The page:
on February 11, 2016researchers of the Laser Interferometer Gravitational Wave Observatory (LIGO) announced the detection of gravitational waves (GW) for the first time. As predicted by Einstein’s General Theory of Relativity, these waves result from the merging of massive objects, creating ripples through spacetime that can be detected. Since then, astrophysicists have theorized numerous ways in which GWs could be used to study physics beyond the standard models of gravity and particle physics and advance our understanding of the universe.
To date, LWs have been proposed as a way to study dark matterthe interior of neutron stars and supernovasmergers between supermassive black holes, and more. In a recent researcha team of physicists from the University of Amsterdam and Harvard University has proposed a way in which GWs could be used to search for ultra-bright bosons around rotating black holes† This method could not only provide a new way to distinguish the properties of binary black holes, but also lead to the discovery of new particles outside the Standard Model.
The study was conducted by researchers from the Gravity Astroparticle Physics Amsterdam (GRAPPA), at the University of Amsterdam, with support from the Center for Theoretical Physics and the National Center for Theoretical Sciences at the University of Taipei (Taiwan) and Harvard University. The article describing their work, entitled “Sharp signals from boson clouds in binary black hole inspirations”, appeared recently in the Physical assessment letters.
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It is a known fact that over time normal matter will fall towards black holes, which will form an accretion disk around the outer edge (also known as Event Horizon). This disk will accelerate to incredible speeds, causing the material inside to overheat and emit massive amounts of radiation as it slowly accelerates onto the face of the black hole. In recent decades, however, scientists have observed that black holes will lose some of their mass through a process called “superradiance.”
This phenomenon was studied by Stephen Hawking, who described how rotating black holes would give off radiation that would appear “real” to a close observer but “virtual” to a distant observer. While transferring this radiation from one frame of reference to another, the acceleration of the particle itself would cause it to transform from virtual to real. This exotic form of energy, known as “Hawking radiation”, clouds of low-mass particles form around a black hole. This leads to a “gravity atom”, so called because they resemble regular atoms (clouds of particles around a nucleus)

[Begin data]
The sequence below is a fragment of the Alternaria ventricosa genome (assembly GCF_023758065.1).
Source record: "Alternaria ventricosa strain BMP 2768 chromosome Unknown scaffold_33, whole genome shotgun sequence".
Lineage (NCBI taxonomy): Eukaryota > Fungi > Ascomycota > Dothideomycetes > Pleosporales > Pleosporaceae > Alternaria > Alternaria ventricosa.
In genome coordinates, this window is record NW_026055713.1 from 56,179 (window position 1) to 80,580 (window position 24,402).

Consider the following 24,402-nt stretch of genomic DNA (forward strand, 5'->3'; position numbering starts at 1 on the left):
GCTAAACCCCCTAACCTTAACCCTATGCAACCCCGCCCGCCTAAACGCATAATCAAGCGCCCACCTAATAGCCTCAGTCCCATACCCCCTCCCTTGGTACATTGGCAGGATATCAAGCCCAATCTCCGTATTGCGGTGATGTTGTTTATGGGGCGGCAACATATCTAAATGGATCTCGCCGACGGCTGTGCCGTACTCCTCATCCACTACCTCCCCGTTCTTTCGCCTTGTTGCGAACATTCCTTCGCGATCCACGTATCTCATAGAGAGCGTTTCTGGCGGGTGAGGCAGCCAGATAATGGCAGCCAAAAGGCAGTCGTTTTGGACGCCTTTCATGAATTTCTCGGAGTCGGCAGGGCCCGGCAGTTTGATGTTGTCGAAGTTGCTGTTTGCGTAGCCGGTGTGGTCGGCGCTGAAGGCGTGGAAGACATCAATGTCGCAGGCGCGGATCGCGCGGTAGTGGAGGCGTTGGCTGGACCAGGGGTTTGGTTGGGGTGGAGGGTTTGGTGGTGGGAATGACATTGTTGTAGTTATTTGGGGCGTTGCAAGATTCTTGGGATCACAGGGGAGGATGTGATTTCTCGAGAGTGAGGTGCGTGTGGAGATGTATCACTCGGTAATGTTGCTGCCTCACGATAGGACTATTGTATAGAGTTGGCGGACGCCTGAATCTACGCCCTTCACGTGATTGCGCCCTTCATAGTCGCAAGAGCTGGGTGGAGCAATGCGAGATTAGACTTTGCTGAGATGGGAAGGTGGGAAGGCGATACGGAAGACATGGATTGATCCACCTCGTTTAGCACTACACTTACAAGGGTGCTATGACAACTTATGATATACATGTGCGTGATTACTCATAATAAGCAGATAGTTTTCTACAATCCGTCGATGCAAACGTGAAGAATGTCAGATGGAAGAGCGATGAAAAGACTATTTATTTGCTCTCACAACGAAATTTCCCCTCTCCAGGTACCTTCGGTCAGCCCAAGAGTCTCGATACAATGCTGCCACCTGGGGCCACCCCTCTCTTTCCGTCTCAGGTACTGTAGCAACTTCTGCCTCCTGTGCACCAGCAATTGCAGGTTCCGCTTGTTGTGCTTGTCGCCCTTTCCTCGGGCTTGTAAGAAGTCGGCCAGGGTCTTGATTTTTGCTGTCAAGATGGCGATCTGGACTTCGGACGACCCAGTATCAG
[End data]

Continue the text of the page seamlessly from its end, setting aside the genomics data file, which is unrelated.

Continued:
While scientists know that this phenomenon occurs, they also understand that it can only be explained by the existence of a new ultra-light particle that exists outside of the Standard Model. This was the focus of the new paper, in which lead author Daniel Baumann (GRAPPA and the University of Taipei) and colleagues investigated how superradiance spontaneously causes unstable clouds of ultralight bosons around black holes. Moreover, they suggest that the similarities between gravitational and regular atoms go deeper than their structure.
In short, they suggest that binary black holes can cause particles in their clouds to be ionized through the photoelectric effect† As described by Einstein, this happens when electromagnetic energy (such as light) makes contact with a material, causing it to emit excited electrons (photoelectrons). When applied to a binary black hole, Baumann and his colleagues show how clouds of ultralight bosons can absorb the “orbital energy” of a black hole companion. This would cause some of the bosons to be ejected and accelerated, as evidenced by the black hole’s associated GW signals.
Finally, they showed how this process could drastically change the evolution of binary black holes by reducing the time it takes for the objects to merge. As they state:
“The orbital energy lost during this process can overwhelm the losses from GW emission, so that ionization drives the inspiration rather than just disrupting it. We show that the ionization power contains sharp features that lead to distinctiveness” kinks” in the evolution of the transmitted GW frequency.”
These “kinks,” they claim, will be observable by the next generation of GW interferometers such as the Laser Interferometer Space Antenna (LISA). This process could be used to discover a whole new class of ultralight particles and provide direct information about the mass and state of clouds with “gravity atoms”. In short, ongoing studies of GWs using more sensitive interferometers could reveal exotic physics that could advance our understanding of black holes and lead to new breakthroughs in particle physics.
This is one of the many possibilities opened up thanks to the revolution taking place with GW astronomy. In the coming years, astrophysicists hope to use them to study the most extreme environments in the universe, such as black holes and neutron stars. They hope so too primordial gravitational waves will reveal things about the early universe, the mystery of the matter/anti-matter imbalanceand lead to a quantum theory of gravity (aka a theory of everything).
Read further: Phys.org† Physical Assessment Letters